Matthiae estimates the genius of Gray "second to none;" and Dr. Currie pronounces it "equal to the loftiest attempts of the epic muse." But who does not see that these opinions are blindly extravagant? This "ultraism" of praise on one side has necessarily led to depreciation on the other; and thus Gray's greatest admirers have done him the greatest harm.
His poetry is by some styled "mosaic work." Nor is the expression inapplicable to the works themselves; though it involves a seeming misconception of the genius that produced them. Gray was not a common plagiary. Even Dr. Johnson never charged him as one. His fine spirit was retentive of the quintessence of expression and thought; and the gems that were not originally his own he poured forth and appropriated in the unconscious fervour of enthusiasm. Besides, what he has of his own is always equal to what he borrows.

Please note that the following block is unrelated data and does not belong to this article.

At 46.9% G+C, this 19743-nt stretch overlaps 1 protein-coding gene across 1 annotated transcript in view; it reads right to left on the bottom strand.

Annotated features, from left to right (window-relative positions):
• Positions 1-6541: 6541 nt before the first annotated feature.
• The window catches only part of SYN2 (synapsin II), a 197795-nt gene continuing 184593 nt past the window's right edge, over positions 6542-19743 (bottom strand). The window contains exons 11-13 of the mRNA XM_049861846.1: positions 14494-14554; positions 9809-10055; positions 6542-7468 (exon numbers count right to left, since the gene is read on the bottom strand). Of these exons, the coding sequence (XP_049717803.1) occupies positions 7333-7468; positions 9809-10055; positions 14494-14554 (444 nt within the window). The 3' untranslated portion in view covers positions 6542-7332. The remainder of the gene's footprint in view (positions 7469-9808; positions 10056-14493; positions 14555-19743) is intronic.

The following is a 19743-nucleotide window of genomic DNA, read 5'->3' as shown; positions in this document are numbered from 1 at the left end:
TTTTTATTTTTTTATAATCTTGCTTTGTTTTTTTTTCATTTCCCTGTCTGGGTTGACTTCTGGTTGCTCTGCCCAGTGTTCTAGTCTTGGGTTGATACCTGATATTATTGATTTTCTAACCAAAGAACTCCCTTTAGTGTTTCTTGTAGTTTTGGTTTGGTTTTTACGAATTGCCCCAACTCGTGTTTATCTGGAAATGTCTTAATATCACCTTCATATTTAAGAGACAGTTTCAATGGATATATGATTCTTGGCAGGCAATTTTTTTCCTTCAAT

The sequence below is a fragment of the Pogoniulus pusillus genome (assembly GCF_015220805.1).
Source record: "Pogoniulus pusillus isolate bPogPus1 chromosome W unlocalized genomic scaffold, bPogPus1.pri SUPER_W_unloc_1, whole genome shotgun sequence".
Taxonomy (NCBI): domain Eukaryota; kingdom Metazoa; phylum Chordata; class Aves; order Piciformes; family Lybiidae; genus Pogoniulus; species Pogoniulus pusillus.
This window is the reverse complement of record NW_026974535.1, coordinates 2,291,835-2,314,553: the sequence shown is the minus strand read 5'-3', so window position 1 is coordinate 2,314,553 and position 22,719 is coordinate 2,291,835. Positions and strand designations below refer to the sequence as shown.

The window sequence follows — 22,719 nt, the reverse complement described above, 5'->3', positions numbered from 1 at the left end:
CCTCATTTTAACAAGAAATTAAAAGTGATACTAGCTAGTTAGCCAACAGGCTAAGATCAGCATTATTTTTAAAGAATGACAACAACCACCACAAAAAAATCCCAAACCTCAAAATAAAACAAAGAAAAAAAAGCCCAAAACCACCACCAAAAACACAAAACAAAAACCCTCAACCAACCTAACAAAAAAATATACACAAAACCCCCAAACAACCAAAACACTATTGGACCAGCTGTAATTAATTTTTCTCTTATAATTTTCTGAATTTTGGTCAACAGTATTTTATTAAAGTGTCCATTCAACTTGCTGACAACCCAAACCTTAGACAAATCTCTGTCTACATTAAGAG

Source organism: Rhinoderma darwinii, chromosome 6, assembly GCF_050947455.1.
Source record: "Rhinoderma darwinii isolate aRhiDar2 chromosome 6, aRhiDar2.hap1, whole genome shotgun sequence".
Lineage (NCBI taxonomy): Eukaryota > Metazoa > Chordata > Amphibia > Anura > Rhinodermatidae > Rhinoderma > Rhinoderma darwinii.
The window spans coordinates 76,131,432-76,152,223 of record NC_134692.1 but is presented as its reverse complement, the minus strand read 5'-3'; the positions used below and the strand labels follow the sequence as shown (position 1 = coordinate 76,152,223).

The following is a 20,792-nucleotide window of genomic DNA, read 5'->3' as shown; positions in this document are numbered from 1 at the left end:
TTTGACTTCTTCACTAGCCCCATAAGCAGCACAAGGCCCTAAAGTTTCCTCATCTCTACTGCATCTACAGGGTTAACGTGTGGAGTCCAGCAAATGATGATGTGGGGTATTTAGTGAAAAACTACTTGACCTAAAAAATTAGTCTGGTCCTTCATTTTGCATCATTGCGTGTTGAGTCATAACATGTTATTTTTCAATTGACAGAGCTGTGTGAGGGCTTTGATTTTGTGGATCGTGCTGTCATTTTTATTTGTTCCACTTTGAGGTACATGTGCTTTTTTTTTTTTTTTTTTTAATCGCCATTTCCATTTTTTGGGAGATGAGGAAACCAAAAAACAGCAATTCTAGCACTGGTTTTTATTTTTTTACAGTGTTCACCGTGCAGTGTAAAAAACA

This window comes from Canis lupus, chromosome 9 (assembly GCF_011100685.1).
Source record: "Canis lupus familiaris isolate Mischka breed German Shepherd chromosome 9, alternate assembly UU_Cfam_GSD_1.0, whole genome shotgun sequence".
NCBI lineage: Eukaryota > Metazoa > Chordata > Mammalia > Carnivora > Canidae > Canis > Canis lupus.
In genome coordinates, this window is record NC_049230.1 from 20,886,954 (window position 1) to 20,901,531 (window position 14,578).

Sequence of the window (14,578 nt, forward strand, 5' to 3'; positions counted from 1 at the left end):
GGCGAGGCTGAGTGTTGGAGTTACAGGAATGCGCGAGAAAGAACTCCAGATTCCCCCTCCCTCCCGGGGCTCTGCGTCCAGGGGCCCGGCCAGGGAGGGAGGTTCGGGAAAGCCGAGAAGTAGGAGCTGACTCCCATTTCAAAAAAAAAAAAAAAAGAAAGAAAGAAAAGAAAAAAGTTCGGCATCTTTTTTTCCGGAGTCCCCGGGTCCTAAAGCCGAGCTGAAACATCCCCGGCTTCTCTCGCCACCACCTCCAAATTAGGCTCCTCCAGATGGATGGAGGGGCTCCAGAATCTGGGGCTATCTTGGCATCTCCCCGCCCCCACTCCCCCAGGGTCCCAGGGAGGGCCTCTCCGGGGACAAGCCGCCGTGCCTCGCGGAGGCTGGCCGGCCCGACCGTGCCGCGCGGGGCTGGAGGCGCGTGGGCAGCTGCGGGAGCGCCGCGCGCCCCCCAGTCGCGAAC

It must, however, be confessed, that some of his borrowed images are so important that he ought to have expunged them on recollection. Such, for instance, as the "sleet of arrowy shower."
It is worthy of remark and of admiration, that Gray, with all his borrowings, is an original writer. His manner is his own.
Of his productions, the Elegy is the sweetest and the most affecting; the Fatal Sisters, perhaps, the most spirited, striking, and energetic. The impetus, in the opening of that ode, is very fine — preferable, I think, to that of the Bard.